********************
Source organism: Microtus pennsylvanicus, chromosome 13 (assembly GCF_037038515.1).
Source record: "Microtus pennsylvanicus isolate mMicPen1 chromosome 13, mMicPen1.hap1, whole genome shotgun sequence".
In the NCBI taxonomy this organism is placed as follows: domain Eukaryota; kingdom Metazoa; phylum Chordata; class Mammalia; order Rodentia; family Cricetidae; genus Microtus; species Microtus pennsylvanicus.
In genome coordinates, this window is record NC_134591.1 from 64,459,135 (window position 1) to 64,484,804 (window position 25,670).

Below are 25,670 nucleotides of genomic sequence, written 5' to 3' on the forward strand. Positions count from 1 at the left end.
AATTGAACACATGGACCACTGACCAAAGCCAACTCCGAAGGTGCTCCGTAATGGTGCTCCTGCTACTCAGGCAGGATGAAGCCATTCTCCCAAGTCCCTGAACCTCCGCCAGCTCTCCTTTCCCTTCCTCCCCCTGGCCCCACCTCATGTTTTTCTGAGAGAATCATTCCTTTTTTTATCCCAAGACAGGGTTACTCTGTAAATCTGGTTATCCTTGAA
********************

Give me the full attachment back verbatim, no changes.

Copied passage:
Source organism: Microtus pennsylvanicus, chromosome 13 (assembly GCF_037038515.1).
Source record: "Microtus pennsylvanicus isolate mMicPen1 chromosome 13, mMicPen1.hap1, whole genome shotgun sequence".
In the NCBI taxonomy this organism is placed as follows: domain Eukaryota; kingdom Metazoa; phylum Chordata; class Mammalia; order Rodentia; family Cricetidae; genus Microtus; species Microtus pennsylvanicus.
In genome coordinates, this window is record NC_134591.1 from 64,459,135 (window position 1) to 64,484,804 (window position 25,670).

Below are 25,670 nucleotides of genomic sequence, written 5' to 3' on the forward strand. Positions count from 1 at the left end.
AATTGAACACATGGACCACTGACCAAAGCCAACTCCGAAGGTGCTCCGTAATGGTGCTCCTGCTACTCAGGCAGGATGAAGCCATTCTCCCAAGTCCCTGAACCTCCGCCAGCTCTCCTTTCCCTTCCTCCCCCTGGCCCCACCTCATGTTTTTCTGAGAGAATCATTCCTTTTTTTATCCCAAGACAGGGTTACTCTGTAAATCTGGTTATCCTTGAA